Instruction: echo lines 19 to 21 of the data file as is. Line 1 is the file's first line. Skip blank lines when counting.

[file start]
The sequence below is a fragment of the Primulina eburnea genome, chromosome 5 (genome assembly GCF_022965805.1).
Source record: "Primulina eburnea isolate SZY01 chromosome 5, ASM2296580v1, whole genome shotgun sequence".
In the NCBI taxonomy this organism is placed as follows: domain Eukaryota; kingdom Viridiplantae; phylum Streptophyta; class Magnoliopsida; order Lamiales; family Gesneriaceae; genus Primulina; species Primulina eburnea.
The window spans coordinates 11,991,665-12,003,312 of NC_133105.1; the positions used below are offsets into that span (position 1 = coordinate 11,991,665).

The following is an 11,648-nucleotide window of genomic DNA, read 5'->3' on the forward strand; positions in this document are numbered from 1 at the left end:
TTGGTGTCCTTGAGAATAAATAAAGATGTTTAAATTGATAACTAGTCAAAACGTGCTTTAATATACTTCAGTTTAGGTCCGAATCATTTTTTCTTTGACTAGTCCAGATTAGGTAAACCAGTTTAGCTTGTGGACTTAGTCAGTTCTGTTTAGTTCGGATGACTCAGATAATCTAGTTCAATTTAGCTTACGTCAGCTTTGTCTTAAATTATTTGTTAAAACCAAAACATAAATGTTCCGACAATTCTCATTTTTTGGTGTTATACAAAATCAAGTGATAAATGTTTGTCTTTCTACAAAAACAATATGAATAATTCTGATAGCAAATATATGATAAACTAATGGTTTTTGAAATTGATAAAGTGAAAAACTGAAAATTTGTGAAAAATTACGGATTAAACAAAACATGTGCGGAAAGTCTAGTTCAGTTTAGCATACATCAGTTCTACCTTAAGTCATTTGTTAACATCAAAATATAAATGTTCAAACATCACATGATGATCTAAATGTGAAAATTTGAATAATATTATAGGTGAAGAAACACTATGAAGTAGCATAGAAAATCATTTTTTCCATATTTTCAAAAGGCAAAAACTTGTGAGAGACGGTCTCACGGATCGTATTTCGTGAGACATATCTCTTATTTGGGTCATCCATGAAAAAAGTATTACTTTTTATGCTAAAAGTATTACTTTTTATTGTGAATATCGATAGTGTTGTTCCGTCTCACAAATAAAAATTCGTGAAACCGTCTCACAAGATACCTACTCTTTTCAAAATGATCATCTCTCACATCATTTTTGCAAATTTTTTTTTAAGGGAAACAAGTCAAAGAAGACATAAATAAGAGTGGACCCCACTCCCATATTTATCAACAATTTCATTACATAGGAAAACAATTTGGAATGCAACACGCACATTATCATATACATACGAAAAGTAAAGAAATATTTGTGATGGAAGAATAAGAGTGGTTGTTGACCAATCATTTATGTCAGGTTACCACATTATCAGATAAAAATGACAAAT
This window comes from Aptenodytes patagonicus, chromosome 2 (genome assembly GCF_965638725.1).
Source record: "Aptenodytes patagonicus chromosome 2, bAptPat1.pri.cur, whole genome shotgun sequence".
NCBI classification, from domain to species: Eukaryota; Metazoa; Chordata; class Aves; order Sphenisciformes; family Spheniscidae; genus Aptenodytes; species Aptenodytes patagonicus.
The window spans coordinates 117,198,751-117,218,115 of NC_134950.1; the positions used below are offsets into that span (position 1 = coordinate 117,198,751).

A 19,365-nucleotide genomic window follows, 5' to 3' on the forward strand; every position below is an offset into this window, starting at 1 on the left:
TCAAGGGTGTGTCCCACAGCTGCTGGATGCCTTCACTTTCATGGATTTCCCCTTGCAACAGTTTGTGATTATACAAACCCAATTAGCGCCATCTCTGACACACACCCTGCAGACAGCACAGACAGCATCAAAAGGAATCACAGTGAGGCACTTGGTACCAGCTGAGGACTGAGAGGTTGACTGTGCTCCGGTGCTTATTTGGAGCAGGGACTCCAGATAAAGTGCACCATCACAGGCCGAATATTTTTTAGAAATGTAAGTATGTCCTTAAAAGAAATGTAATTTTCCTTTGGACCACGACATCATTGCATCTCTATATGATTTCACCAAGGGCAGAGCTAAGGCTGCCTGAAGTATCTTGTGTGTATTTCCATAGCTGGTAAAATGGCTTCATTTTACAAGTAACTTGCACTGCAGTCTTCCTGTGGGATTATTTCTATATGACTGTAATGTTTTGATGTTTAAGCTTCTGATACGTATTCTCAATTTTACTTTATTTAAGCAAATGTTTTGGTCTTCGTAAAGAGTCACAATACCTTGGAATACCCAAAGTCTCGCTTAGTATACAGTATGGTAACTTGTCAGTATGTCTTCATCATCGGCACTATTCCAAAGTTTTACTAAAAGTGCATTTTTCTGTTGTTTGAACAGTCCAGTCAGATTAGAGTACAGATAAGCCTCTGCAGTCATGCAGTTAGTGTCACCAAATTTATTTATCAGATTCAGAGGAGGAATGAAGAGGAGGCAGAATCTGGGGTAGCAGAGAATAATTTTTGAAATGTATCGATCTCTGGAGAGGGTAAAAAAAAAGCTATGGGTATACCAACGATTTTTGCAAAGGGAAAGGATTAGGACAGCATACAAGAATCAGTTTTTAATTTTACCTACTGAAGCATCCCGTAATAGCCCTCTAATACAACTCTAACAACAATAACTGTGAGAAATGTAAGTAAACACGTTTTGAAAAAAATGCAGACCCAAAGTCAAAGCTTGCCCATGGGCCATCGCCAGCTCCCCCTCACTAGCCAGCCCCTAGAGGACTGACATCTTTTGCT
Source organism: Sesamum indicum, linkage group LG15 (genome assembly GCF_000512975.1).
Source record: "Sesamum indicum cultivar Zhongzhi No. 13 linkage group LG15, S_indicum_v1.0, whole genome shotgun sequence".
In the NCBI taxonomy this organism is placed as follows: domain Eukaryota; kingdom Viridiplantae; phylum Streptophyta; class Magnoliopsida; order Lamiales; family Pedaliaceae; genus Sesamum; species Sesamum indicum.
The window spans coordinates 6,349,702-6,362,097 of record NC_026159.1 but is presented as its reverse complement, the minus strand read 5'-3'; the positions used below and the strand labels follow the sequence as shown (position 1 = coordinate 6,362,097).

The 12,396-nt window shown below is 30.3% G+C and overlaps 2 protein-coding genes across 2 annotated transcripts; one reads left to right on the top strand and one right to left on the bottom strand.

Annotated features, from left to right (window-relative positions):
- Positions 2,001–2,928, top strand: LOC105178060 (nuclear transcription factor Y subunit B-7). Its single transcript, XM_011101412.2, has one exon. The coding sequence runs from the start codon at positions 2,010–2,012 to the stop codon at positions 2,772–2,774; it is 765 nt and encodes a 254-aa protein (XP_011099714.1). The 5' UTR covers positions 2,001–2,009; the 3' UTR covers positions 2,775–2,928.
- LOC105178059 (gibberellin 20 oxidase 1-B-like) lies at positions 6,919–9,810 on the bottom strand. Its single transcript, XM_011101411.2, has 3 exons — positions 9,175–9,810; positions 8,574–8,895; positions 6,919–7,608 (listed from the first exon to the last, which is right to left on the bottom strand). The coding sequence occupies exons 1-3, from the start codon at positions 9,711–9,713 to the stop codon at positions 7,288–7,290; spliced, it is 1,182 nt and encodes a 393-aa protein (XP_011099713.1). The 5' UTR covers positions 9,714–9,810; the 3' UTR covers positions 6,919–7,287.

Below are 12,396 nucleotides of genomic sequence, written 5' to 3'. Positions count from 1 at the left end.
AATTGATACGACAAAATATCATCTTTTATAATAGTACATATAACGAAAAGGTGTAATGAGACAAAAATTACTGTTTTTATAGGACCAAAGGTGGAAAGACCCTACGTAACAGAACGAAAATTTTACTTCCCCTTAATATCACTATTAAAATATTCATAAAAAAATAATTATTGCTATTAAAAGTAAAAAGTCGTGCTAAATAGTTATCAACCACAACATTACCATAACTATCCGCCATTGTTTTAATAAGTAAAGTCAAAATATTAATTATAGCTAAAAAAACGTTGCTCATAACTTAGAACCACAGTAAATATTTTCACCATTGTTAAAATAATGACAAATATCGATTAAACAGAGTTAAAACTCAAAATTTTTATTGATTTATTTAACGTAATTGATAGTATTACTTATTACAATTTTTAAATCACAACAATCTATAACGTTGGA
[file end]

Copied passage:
- Positions 2,001–2,928, top strand: LOC105178060 (nuclear transcription factor Y subunit B-7). Its single transcript, XM_011101412.2, has one exon. The coding sequence runs from the start codon at positions 2,010–2,012 to the stop codon at positions 2,772–2,774; it is 765 nt and encodes a 254-aa protein (XP_011099714.1). The 5' UTR covers positions 2,001–2,009; the 3' UTR covers positions 2,775–2,928.
- LOC105178059 (gibberellin 20 oxidase 1-B-like) lies at positions 6,919–9,810 on the bottom strand. Its single transcript, XM_011101411.2, has 3 exons — positions 9,175–9,810; positions 8,574–8,895; positions 6,919–7,608 (listed from the first exon to the last, which is right to left on the bottom strand). The coding sequence occupies exons 1-3, from the start codon at positions 9,711–9,713 to the stop codon at positions 7,288–7,290; spliced, it is 1,182 nt and encodes a 393-aa protein (XP_011099713.1). The 5' UTR covers positions 9,714–9,810; the 3' UTR covers positions 6,919–7,287.

Below are 12,396 nucleotides of genomic sequence, written 5' to 3'. Positions count from 1 at the left end.